These people come close to Paul and Barnabas who are praying, and bring their news with a frightened air:
‘They are on your trail, Paul, and they are looking for you …’ ‘They searched the house where you live …’
‘You have to escape, to hide …’
Etc.
Barnabas, more practical than Paul in these matters – having been persecuted like this for some time – makes the decision that seems to him the most correct:
‘You should return to Tarsus, the city where you were born, among your own people … You will be hidden there … they will not find you … etc.’
All together, they go, almost running toward the door of the church, through which a beam of dazzling sun enters into the painful semi-darkness: the weak, remote sounds of bombardment continue to echo.

25. European city. Interior – exterior. (Day.)

Seen from the outside, the house where Paul lived as a boy, which presents itself immediately as the house of very rich people, very respectable and also very discreet. No exterior luxury, no waste: it could be an Art Nouveau building, of good taste, etc., with a garden in front, surrounded by discreet walls or wrought-iron gates, etc.
A magnolia tree, in a slightly humid corner, reaches to touch a large window on the second floor: it is the window of Paul’s studio. The interior is like the exterior: built and furnished in an epoch of bourgeois bad taste, yet with a certain feeling for the life that had to have dominated the masters of the house – that is, the parents of Paul. In everything there is a certain severe grace.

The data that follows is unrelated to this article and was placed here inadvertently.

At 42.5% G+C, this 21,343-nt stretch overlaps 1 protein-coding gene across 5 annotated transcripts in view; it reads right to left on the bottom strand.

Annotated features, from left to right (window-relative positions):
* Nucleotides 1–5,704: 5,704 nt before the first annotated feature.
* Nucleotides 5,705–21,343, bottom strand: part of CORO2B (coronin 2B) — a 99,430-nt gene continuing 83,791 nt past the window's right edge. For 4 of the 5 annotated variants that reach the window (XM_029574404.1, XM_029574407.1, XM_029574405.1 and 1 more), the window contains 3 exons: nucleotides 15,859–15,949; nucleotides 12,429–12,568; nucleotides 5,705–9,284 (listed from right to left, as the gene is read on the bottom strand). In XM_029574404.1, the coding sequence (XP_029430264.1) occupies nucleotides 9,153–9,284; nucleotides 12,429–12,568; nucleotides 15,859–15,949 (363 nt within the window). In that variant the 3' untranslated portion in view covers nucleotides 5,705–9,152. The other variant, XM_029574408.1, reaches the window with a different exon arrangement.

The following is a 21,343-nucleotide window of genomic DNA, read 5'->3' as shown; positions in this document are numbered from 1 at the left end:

Paul is seated at his old desk (tall, substantial, walnut, carved);
he is pale, contorted, tired, with a long beard, weak, exhausted. He is caught in the grip of his physical malady, which causes him to suffer dreadfully.
With his face contorted so, he is fixed upon two photographs (both with dedications to him from his parents): one shows two rich bourgeois, smiling and full of an ancient dignity, his father and his mother. The other shows himself as a child: a student in the first or second grade, with a medal and a ribbon pinned to his chest.
Then, as if to seek relief, he gets up from the chair and, almost staggering, goes toward the big window, looking outside.
The house is clearly on the crest of a hill, since a large part of the city, sloping down toward the port, appears from the window.